Lowe’s, the world’s second largest home improvement retailer, and Sungevity, the nation’s fastest growing residential solar company today announced a new agreement that will offer homeowners the easiest and most affordable solar solutions in the marketplace, marking a significant step in the mainstream adoption of residential solar. Through the agreement, Lowe’s will provide consumers with Sungevity’s quick, easy and proprietary iQuote, a process that utilizes satellite images and aerial photography to calculate a same-day, firm installation estimate, eliminating the need for a home visit. As part of the interactive, in-store experience, consumers will be able to view a rendering of the proposed installation and get a firm understanding of the cost-savings related to Sungevity’s innovative solar lease program. Customers typically experience an immediate savings on their electricity bills through Sungevity’s solar lease, which includes monitoring, maintenance, repairs, insurance, and a money-back performance guarantee. Additionally, as part of the agreement, Lowe’s has taken an equity position in Sungevity.
Entries in renewable energies for your home (23)
At Thursday, Sept. 22, 4:00-5:00 p.m., the U.S. Department of Energy Solar Decathlon 2011 is pleased to invite you to participate in the first-ever exclusive Solar Decathlon 2011 live webcast. Solar Decathlon, which opens to the public on Friday, Sept. 23, challenges university teams to design, build and operate highly efficient, solar-powered houses at the National Mall’s West Potomac Park in Washington, D.C. Webcast Details This is the first time bloggers from around the world will have advanced access to see the solar village and have an opportunity to hear from Richard King, Director of the Solar Decathlon, and select students of participating teams.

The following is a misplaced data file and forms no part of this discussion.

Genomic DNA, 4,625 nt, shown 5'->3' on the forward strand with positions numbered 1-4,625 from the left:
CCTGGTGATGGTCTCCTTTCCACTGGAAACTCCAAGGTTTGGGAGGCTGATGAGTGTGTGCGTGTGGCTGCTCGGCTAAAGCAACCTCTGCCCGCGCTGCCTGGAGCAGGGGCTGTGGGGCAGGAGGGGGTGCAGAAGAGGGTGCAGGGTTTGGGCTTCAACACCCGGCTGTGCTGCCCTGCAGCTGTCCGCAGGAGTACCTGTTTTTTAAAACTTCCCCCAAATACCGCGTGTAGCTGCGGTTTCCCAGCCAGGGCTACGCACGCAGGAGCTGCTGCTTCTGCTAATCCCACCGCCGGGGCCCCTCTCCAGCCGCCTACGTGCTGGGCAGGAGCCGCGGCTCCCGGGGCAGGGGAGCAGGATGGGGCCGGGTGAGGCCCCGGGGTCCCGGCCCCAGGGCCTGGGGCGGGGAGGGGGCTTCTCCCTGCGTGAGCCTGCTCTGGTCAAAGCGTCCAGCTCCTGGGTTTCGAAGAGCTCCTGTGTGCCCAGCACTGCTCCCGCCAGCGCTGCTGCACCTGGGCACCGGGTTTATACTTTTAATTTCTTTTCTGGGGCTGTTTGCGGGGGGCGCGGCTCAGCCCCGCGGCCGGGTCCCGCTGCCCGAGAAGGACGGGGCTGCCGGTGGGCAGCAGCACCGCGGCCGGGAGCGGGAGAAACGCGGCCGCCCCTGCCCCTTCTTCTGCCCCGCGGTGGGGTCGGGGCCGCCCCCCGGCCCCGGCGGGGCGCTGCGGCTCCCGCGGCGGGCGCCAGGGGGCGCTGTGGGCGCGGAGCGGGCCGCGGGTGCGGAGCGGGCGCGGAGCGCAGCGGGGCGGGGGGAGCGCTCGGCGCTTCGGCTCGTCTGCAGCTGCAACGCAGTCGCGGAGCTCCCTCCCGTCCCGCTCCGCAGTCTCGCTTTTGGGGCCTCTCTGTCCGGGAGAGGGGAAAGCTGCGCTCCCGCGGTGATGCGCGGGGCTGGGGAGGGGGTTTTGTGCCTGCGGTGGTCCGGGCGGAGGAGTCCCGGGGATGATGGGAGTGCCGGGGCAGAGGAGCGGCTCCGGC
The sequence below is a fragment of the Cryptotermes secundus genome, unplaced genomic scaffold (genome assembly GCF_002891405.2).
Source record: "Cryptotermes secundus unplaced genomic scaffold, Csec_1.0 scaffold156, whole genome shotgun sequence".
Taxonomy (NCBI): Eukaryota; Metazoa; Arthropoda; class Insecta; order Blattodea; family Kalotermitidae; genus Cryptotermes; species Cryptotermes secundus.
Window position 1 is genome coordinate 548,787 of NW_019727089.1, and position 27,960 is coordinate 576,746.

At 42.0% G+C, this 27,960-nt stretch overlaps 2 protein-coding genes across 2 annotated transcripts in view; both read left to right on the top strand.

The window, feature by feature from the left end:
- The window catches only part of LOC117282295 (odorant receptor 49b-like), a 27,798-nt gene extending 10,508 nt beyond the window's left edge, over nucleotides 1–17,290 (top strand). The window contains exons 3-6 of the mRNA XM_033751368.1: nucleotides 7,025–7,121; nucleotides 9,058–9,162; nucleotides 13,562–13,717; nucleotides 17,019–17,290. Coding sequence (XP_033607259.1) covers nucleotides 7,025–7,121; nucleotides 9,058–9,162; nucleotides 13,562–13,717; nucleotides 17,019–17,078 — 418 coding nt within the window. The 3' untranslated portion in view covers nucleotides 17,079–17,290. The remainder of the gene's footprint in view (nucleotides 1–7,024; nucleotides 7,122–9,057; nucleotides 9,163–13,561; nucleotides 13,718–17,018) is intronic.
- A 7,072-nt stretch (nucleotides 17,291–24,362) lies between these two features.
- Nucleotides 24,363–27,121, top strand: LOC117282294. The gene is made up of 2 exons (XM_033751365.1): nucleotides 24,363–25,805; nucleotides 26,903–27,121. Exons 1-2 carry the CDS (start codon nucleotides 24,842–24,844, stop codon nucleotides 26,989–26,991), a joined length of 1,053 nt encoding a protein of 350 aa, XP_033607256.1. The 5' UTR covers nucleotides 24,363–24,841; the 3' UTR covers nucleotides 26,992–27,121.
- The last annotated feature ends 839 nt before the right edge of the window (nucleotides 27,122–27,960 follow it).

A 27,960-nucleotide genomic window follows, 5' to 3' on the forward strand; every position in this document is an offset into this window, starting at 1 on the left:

By: Adam Browning, Vote Solar Initiative As we have been reading recently, the solar company Solyndra filed for bankruptcy, which media reports have depicted as the end of solar power in the U.S. This is B.S. It’s like saying the internet died because my first explorer Netscape went out of business. The amazing irony of it all is that Solyndra was the victim of a big success – the price of solar power has fallen rapidly, making more expensive technologies like theirs uncompetitive, but more importantly making solar power a real player in the U.S. energy economy.